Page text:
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195 LLC v. Anthropologie, Inc, Respondent(s)-Tenant(s) (2022)

Civil Court, City of New York.

195 B Owner LLC, Petitioner (Landlord), v. Anthropologie, Inc, Respondent(s)-Tenant(s)

Index No. LT-303448-22/NY

Decided: November 21, 2022

For Petitioner: Mitofsky, Shapiro, Neville & Hazen, LLP, 152 Madison Ave, 3rd floor, New York, NY 10016 For Respondent: FAEGRE DRINKER BIDDLE & REATH LLP, 1177 Avenue of the Americas, 41st floor, New York, NY 10036

Recitation, as required by CPLR 2219(a), of the papers considered in the review of this motion:

Papers Papers Numbered

Notice of Motion, Affirmation and Affidavit in Support, and Exhibits 1

Notice of Cross Motion, Affirmation

and Affidavit in Support, and Exhibits 2

Petitioner's Affirmation in Reply and Opposition to Cross Motion 3

Respondent's Affirmation in Reply 4

Ilana J. Marcus, J.

Petitioner 195 B Owner LLC commenced this commercial nonpayment proceeding seeking to recover possession of the premises located at 195 Broadway, portion of the ground floor and a portion of the basement, New York, New York 10007 ("subject premises"), based upon the allegation that respondent Anthropologie, Inc. ("respondent") failed to pay rent charges for the months of April 2020 through June 2020.1 The petition seeks possession of the subject premises with issuance of a warrant to remove respondent therefrom, a money judgment against respondent, and attorneys' fees. The petition is dated March 14, 2022.

In motion sequence 002, petitioner moves to dismiss respondent's affirmative defenses and for summary judgment. In support of the motion, petitioner submits the affidavit of Robert McClary, vice president of petitioner's managing agent, and various exhibits. Respondent opposes petitioner's motion, to which petitioner submits reply.

In motion sequence 003, respondent cross moves for dismissal of petitioner's petition and for summary judgment on its counterclaim, attorneys' fees and a money judgment in the amount of $96,021.51. Respondent submits the affidavit of Thomas Yaegel, director of real estate finance for defendant, and attached exhibits. Petitioner opposes respondent's cross motion, to which respondent submits reply.

The facts of this matter are not in dispute. Petitioner is the owner and landlord of the subject premises (NYSCEF Doc. No. 1). Respondent is an American apparel and lifestyle company selling women's clothing, accessories, and home goods (Yaegel Aff, ¶3). In June 2015, respondent entered into a lease agreement with petitioner's predecessor in interest, as landlord, for possession of the subject premises (NYSCEF Doc. No. 22). The lease was thereafter assigned to petitioner as landlord on November 1, 2019 (NYSCEF Doc. Nos. 20, 21).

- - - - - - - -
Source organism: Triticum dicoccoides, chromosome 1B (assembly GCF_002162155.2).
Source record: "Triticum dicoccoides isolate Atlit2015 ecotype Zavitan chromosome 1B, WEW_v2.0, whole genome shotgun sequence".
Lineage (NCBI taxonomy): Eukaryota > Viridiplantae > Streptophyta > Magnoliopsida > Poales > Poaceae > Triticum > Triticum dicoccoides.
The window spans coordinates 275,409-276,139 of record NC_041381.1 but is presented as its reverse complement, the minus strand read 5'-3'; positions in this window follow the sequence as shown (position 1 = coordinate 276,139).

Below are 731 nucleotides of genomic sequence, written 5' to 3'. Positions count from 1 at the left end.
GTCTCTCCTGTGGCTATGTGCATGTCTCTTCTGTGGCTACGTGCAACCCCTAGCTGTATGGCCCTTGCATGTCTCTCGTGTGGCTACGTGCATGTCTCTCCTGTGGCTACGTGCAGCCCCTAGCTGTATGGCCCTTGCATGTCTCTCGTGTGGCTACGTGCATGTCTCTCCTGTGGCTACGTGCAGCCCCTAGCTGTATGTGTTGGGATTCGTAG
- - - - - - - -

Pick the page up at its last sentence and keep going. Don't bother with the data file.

The lease agreement called for monthly base rent of $195,833.33 for the months of March 2020, April 2020, May 2020, and June 2020 (NYSCEF Doc. No. 22). On or about February 26, 2020, respondent paid rent for the month of March 2020 in full (Yaegel Aff, ¶10). On March 20, 2020, former Governor Cuomo issued Executive Order 202.8, requiring all non-essential businesses to shut down their in-person business activities no later than March 22, 2020, due to the state of emergency caused by the COVID-19 pandemic (NYSCEF Doc. No. 38).

As per Executive Order 202.8, respondent ceased all in-person operations at the subject premises as of March 22, 2020 (Yaegel Aff, ¶11). On or about May 15, 2020, respondent made a payment to petitioner of $97,916.67, which it stated represented "half of the rent for the first month our store is able to open to the public" (id., ¶12). The subject premises were permitted to open back up to the public on June 22, 2020 (id., ¶11). However, petitioner allocated the $97,916.67 payment to rent it argues was due for April 2020 (NYSCEF Doc. No. 23). Consequently, petitioner argues that respondent continues to owe an additional $97,916.67 for April 2020 rent, and $195,833.33 each for May and June 2020, for a total of $489,583.33 (McClary Aff, ¶23). Respondent concedes that it did not make any rent payments for April 2020, May 2020, or half of June 2020 (see Yaegel Aff).

Both parties agree that the sole issue in dispute is a question of law regarding the interpretation of Article 20 of the parties' lease agreement. Article 20, titled "TAKING," states:

(a) If any portion(s) of the Leased Space is taken or condemned for a public or quasi-public use by any lawful power or authority, or if Tenant is denied access to or egress from the Leased Space by any action or decree of any lawful power or authority, or if Tenant is denied or deprived of either the use, occupancy and/or enjoyment of the Leased Space and/or the ability to operate its business thereon or therefrom by action or decree of any lawful power or authority, or by any written agreement between Landlord or any such power or authority (individually, and collectively, a "taking"), and the taking is not deemed "temporary" (as that term is hereinafter defined), this Lease shall, as to the part which is subject to the taking, terminate as of the date Tenant is denied or deprived of such possession, use, occupancy, enjoyment and/or operation of or on the Leased Space, and the Rent due hereunder shall be reduced proportionately by the square footage of the Leased Space which is so affected

(b) A taking, whether partial or total, shall be deemed "temporary" hereunder if, as of the date on which such taking commenced, Tenant has the expectation that, within one hundred fifty (150) days after the taking, Tenant's access and egress to and from the Leased Space, and/or Tenant's possession, use, occupancy, enjoyment and operation of or on the Leased Space, as the case may be, shall be restored to the satisfaction of Tenant. In the event of a temporary taking, Rent shall be reduced as aforesaid, and Tenant's other obligations under this Lease shall be suspended, for the duration thereof. . . .